“The Child in Time’s” Benedict Cumberbatch Talks About Grief

Benedict Cumberbatch is my favorite actor out there right now. He’s starring in the BBC/PBS adaptation of Ian McEwan’s book “The Child in Time”, about a couple who loses their young daughter and the subsequent aftermath on their relationship. While it isn’t about pregnancy or infant loss, the film’s main themes, including grief and relationships after loss, transcend any loss of a child.

Take a look:

P.S. Just fore-warning everyone now, get me a box of Kleenex and leave me alone during this one.

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How Does a Moment Last Forever

how does a moment

If you’ve been following this blog or my Instagram for any amount of time, you’ll know that we’re a crazy, fanatical Disney family. As I write this, Brett and I are listening to the retired “Wishes” fireworks score from Magic Kingdom at Walt Disney World.

So, of course, when Disney announced they were doing a live-action version of “Beauty and the Beast”, I was hesitant. It is such a classic movie that defined Disney animation during my childhood, along with “Little Mermaid,” “Aladdin,” and “The Lion King.” How could they bring these iconic films to life without sacrificing any of the magic?

Then, they announced Emma Watson (“Harry Potter”) as Belle and Dan Stevens (“Downton Abbey”) as Beast, I started to get more excited. More and more news began to come out, including cast additions like Emma Thompson as Mrs. Potts, Ian McKellan as Cogsworth, Luke Evans as Gaston and Josh Gad as LeFou.

In March, Brett and I had a date day to go see it in the theater. Immediately, we were both mesmerized by the pure magic that Disney had created. I instantly fell in love with this new incarnation of Belle and the Beast, including the music from their world that can be credited to Alan Menken and the late Howard Ashman.

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Review: Return to Zero

Streaming right now on Netflix is the Minnie Driver-led “Return to Zero.” The 2014 film is a brutal, honest and emotional look at one couple’s (Maggie and Aaron) experience after the stillbirth of their son, Arthur. It’s an independent, low-budget movie that also stars Paul Adelstein, Alfred Molina and Kathy Baker.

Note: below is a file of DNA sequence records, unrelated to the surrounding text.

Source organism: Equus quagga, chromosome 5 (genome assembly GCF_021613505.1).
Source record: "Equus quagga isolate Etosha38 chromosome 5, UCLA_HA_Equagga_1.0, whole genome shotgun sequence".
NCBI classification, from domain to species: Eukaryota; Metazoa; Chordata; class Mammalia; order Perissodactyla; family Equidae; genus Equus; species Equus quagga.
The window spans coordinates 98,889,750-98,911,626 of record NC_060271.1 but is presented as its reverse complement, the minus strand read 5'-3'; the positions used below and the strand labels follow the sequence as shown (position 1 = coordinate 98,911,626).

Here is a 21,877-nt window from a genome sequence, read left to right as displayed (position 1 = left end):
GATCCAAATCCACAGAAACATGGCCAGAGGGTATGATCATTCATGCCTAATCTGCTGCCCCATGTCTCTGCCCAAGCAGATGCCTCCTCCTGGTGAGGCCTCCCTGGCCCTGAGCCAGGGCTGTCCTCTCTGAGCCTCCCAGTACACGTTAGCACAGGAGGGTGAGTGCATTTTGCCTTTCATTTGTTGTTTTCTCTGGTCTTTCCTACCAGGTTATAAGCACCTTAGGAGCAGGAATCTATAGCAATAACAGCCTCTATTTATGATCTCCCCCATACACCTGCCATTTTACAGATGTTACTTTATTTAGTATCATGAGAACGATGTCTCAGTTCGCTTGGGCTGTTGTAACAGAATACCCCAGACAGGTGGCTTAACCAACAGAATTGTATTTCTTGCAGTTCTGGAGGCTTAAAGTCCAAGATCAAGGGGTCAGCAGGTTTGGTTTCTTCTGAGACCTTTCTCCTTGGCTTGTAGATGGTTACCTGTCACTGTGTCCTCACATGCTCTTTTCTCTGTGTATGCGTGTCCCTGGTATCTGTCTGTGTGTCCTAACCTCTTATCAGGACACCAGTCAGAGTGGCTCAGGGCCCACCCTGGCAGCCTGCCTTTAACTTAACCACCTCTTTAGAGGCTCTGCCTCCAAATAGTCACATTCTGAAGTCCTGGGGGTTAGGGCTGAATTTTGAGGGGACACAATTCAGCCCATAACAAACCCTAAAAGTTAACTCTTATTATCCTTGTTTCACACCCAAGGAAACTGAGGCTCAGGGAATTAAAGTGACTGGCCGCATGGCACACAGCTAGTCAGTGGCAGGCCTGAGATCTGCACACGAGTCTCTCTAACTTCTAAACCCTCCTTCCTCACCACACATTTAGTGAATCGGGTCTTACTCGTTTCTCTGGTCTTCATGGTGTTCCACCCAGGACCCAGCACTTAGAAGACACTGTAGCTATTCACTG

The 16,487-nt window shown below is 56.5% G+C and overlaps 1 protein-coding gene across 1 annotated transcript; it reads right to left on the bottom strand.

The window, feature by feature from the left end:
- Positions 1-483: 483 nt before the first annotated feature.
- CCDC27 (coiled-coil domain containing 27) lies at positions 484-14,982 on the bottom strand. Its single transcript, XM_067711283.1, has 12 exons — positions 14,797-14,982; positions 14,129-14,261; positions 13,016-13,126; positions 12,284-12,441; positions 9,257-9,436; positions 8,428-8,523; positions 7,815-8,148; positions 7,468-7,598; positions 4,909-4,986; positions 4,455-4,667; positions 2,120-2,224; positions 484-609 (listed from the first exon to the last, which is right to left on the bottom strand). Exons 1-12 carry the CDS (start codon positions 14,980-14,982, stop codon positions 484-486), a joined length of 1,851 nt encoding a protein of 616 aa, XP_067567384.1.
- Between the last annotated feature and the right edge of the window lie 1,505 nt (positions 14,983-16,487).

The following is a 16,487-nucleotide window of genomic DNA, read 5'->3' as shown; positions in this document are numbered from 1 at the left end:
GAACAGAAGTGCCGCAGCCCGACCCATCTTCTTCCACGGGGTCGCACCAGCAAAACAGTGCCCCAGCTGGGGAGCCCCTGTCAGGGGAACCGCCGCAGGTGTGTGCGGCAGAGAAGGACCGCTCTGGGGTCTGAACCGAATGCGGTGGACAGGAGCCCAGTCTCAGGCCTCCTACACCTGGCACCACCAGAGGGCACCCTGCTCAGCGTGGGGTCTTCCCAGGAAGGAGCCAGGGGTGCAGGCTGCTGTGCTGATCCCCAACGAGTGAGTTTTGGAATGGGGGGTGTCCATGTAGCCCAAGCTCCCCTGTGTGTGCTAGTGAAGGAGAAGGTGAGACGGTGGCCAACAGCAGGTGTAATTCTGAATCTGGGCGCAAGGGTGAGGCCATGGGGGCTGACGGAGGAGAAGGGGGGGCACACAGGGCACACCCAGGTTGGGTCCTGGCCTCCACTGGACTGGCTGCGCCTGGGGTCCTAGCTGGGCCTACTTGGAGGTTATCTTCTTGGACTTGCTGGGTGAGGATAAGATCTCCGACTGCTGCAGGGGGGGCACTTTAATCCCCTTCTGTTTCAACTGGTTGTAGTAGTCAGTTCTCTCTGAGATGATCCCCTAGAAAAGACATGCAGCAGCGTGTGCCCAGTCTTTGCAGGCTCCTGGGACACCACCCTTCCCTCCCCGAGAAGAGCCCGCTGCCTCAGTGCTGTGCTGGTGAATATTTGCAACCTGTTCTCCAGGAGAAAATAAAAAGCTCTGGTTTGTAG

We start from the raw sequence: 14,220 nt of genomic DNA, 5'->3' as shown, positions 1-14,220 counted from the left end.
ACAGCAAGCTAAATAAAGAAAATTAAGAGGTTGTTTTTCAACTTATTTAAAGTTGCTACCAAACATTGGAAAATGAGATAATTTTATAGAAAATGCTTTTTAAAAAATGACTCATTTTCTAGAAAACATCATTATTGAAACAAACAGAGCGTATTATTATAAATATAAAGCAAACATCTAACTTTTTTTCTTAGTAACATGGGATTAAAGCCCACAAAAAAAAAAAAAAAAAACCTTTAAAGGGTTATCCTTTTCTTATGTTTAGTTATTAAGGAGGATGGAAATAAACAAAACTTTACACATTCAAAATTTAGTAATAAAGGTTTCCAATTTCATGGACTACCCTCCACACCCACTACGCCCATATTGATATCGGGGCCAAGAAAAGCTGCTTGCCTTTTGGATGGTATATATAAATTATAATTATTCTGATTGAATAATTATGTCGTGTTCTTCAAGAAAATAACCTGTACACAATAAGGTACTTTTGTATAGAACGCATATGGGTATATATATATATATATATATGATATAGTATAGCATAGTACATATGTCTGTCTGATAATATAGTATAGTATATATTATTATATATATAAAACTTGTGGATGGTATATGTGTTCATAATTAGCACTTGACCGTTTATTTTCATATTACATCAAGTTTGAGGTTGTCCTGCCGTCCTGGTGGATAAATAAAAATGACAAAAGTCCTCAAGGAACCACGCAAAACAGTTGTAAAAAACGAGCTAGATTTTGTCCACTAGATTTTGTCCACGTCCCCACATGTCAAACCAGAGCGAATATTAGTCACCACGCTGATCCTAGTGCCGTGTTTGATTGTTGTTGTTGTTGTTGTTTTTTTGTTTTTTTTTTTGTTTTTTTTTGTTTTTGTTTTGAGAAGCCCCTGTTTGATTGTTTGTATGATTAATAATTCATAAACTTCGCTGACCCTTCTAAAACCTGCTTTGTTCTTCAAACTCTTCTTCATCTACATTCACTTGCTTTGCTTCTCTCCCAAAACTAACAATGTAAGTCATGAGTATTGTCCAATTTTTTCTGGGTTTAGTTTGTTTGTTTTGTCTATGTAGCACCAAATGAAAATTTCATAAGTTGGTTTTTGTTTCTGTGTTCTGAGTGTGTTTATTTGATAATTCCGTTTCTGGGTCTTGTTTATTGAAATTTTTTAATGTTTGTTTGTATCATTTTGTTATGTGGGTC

Watch the trailer here:

I’ve been wanting to watch this for a while after hearing about it in some of the “angel mommy” discussion boards. But, I just haven’t been able to bring myself to watch it as I knew it would be emotionally draining. I didn’t feel comfortable watching it with Brett at home so I finished it last Friday since it was cool, gloomy and rainy on a “summer” day. It took 17 Kleenex to get me through. (That’s on-par with “The Notebook” for me for those wondering.)

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A New World

You’re going to feel uncomfortable in your new world for a bit. It always does feel strange to be knocked out of your comfort zone.

MeBeforeYouI just finished JoJo Moyes’ book “Me Before You.” Probably not the best book to read when one is going through grief, but then again, I cry at every Nicholas Sparks’ book, too. So, I guess balling was just bound to happen.

Without spoiling too much of the novel, the story follows a 20-something Englander who has lost her job. She finds a six-month contract with a young lawyer who has become a quadriplegic due to a horrible motorbike accident. He now requires constant care and supervision. Their unconventional friendship and romance leads to heartache and, sadly, grief.

While the death in the story isn’t from miscarriage, the loss of a primary character is still tragic, raw and real. There will always be someone left to grieve. Someone left without. Someone who is in pain and trying to pick up the pieces of having to move on and having to continue to live.

This quote stuck out at me:

You’re going to feel uncomfortable in your new world for a bit. It always does feel strange to be knocked out of your comfort zone.

Grief is funny that way. One minute you are in your safe, little world. Then, BAM! You’ve been T-boned by an 18-wheeler going 80 mph on the freeway. Everything is in upheaval.

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